Their hearing is repeatedly explained to be superb as well. They could just hear the change in the sound their foot makes and compensate.

        Tl;DR: There are loads of great answers, but none of them have been elaborated on. In game, it’s because they were designed to only get Shouted off of invitingly deep cliff edges.

        • Ciennas says:

          Also, come to think of it, MAGIC is not a particularly flippant answer, either.

          This is one of the settings where ‘a wizard did it’ is a perfectly rational explanation.

  12. Neko says:

    I’m sure the time-skip sequences are agonising for the cast at the time, but speaking strictly as a viewer of the end product, the sped up footage plus music you can bop your head to plus Shamus rage is fantastic.

  13. Tizzy says:

    Oh boy! Josh really doesn’t believe in saving, does he? I was on the edge of my seat for most of the episode, waiting for the other cast members to have yet another breakdown… I don’t know what Shamus is complaining about, this was gripping, a positively unbearable suspense…

    • silver Harloe says:

      doesn’t save often. doesn’t stock health potions. jumps around when he walks. collects treasure he totally doesn’t need because we’re about to end the season – even (especially) if it means pickpocketing someone he doesn’t want pissed at us. chases trash mobs when between parts we want to see played. attacks random people. interrupts good discussion to yell about where his horse ran off to or “hey, look I found an herb”, but lets digressions go on without impediment… … and so on.

      all this is wildly entertaining for the first 20 episodes of the season, but he never stops even when it’s far past aggravating his co-hosts.

      but, hey, it takes hours of his time editing and whatnot, and he’s already played through these games “the right way” for hours and hours before each season so he’d probably go nuts if he didn’t goof off, so there we go. it’s all good in the end. and, the show is free :)

  14. Phantos says:

    That has to be a world record, Shamus.

    “Man Plays Most Boring Game Ever For 1,000 Hours!”

  15. I liked Oblivion’s combat better than Morrowind’s (but I would like it far more if there was a Skyrim combat mod, why is there no Skyrim combat mod?). However, I learned tgm and tcai very early on and used them liberally until I got the hang of ambush-sneaking-bow-murder. (tcai turns off combat ai so things stand still and let you hit them, and do not use on dragons unless they’re grounded)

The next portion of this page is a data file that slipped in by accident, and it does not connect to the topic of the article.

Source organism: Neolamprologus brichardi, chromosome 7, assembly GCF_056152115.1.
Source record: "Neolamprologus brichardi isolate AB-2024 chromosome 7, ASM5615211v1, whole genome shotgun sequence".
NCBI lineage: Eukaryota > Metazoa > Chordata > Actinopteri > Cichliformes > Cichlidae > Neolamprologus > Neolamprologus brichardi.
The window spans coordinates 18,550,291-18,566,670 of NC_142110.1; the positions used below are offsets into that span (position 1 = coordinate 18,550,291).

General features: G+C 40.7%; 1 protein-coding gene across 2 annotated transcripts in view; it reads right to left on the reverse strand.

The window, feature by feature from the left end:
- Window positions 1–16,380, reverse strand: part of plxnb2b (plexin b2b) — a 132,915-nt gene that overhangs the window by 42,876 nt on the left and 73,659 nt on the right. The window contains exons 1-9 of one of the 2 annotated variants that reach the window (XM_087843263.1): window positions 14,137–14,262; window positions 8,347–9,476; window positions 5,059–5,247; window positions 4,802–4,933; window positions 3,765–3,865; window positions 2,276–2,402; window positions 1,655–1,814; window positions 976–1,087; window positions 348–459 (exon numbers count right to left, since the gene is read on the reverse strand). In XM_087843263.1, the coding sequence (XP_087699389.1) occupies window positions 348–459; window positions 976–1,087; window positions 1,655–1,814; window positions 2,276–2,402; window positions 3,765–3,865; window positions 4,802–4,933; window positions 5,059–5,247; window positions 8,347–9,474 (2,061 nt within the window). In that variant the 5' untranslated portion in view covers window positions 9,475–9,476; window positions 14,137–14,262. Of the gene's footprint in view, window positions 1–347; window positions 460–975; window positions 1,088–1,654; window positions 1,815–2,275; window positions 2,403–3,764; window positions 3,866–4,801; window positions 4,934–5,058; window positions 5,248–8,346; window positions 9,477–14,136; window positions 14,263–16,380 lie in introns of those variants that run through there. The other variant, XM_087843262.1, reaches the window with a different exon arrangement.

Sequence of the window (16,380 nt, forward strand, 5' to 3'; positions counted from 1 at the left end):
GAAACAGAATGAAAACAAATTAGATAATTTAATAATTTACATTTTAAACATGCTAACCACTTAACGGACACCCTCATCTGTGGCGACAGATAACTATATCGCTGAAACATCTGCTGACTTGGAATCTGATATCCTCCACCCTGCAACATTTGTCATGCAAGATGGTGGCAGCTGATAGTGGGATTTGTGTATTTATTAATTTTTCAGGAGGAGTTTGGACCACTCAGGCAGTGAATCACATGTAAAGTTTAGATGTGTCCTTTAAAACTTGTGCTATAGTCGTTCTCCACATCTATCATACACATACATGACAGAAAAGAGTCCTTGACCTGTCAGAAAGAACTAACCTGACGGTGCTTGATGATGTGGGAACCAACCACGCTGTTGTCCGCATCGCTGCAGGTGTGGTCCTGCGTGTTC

Then again, I hate retracing my steps, love wandering around and exploring, and do not cope well with any sort of frustration in my solo gaming time. Also, I may have once broken fallout 3 by shooting the scripted mutant behemoth to death with a pistol because there was no way in heck I was going to pick up, much less use any version of a slingshot involving nukes. I remember thinking “wow, this is way harder than Oblivion” and wondering what the heck I was doing so wrong, but I don’t play first person games much so I expect to stink. And then I watched the spoiler warning version of that fight and realized that I’m an idiot who does not think clearly in combat, even video-game combat.

    I like the town portal idea, especially if guards would follow you back through to arrest you (so the portal’d need to be semi perm). That could be ridiculously entertaining… get all of Markarth screaming for your head, go gather up all the Falmer in a nearby dungeon, open portal, stick head through, and watch Markarth and the Falmer have an epic battle.

    • Viktor says:

      I’ve tried something like that, trying to kite enemies through a dungeon to the Dwemer Behemoth thingy. As it turns out, enemies don’t follow you any significant distance indoors. I just ran through the dungeon essentially unimpeded, healing occasionally, until reaching the boss with like 2 guys behind me. I was unimpressed by the AI after that.

      • Ciennas says:

        Actually, that strikes me as realistic. If your plan is to go around pissing off things called Behemoths, then I, as a town guard, would be happy to just let you, while I continued to wait for your return in a nice mead hall instead.

        The two who held on and doggedly chased you through an entire trap laden dungeon full of Falmer and Dwemer Centurions? THEY are the outliers of artificial stupidity.

        • Viktor says: